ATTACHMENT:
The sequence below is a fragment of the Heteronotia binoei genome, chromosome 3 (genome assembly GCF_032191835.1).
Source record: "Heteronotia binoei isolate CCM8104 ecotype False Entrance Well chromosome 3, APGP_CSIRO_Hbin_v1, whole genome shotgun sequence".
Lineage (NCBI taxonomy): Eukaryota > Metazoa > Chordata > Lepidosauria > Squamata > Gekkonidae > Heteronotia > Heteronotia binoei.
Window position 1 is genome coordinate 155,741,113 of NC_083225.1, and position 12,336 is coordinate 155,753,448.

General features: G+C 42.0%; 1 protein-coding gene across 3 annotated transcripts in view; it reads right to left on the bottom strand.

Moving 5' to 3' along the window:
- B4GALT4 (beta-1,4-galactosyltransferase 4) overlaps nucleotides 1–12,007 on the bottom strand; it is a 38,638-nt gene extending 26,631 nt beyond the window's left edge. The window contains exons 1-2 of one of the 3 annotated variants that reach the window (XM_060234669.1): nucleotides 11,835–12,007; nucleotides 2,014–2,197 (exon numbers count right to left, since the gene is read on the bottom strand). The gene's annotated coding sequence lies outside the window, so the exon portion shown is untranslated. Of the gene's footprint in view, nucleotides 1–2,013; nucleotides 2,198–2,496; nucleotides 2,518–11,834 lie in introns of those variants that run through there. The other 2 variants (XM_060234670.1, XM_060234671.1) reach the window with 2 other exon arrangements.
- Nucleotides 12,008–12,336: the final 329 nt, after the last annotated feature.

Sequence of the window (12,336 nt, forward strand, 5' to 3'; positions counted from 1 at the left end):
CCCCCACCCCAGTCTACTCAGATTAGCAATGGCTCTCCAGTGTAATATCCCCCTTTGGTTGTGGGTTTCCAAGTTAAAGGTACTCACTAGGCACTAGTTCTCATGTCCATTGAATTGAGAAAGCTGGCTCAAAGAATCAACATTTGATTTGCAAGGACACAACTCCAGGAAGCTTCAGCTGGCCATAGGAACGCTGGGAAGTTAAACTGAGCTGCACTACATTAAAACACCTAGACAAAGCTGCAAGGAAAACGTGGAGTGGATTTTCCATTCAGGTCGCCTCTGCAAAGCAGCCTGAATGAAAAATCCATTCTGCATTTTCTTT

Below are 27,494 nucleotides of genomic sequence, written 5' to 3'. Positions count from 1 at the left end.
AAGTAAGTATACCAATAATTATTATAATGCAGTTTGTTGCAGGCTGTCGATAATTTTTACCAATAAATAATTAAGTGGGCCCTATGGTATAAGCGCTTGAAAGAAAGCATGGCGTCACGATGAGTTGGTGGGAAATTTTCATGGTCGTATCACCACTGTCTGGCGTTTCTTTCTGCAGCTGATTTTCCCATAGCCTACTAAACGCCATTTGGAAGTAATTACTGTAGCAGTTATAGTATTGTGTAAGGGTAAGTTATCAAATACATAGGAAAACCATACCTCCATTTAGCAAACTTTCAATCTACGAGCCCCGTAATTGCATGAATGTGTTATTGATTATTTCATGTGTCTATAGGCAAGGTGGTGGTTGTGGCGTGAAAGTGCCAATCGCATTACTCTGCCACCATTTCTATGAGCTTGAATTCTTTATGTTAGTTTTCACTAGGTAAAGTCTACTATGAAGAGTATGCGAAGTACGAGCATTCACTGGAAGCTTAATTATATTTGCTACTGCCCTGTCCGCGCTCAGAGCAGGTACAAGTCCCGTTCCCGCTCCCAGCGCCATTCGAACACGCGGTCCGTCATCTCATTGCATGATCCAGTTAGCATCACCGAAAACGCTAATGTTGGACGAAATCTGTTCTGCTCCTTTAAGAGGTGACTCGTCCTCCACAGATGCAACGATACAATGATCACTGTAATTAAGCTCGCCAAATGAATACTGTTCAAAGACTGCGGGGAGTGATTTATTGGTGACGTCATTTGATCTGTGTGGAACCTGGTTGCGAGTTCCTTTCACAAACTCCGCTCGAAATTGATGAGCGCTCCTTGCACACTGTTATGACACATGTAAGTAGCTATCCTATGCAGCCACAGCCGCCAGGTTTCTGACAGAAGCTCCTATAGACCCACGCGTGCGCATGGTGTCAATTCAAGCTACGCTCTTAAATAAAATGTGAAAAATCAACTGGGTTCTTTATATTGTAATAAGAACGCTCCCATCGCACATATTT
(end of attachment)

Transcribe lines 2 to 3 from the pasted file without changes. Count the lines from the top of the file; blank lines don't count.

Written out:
Source record: "Heteronotia binoei isolate CCM8104 ecotype False Entrance Well chromosome 3, APGP_CSIRO_Hbin_v1, whole genome shotgun sequence".
Lineage (NCBI taxonomy): Eukaryota > Metazoa > Chordata > Lepidosauria > Squamata > Gekkonidae > Heteronotia > Heteronotia binoei.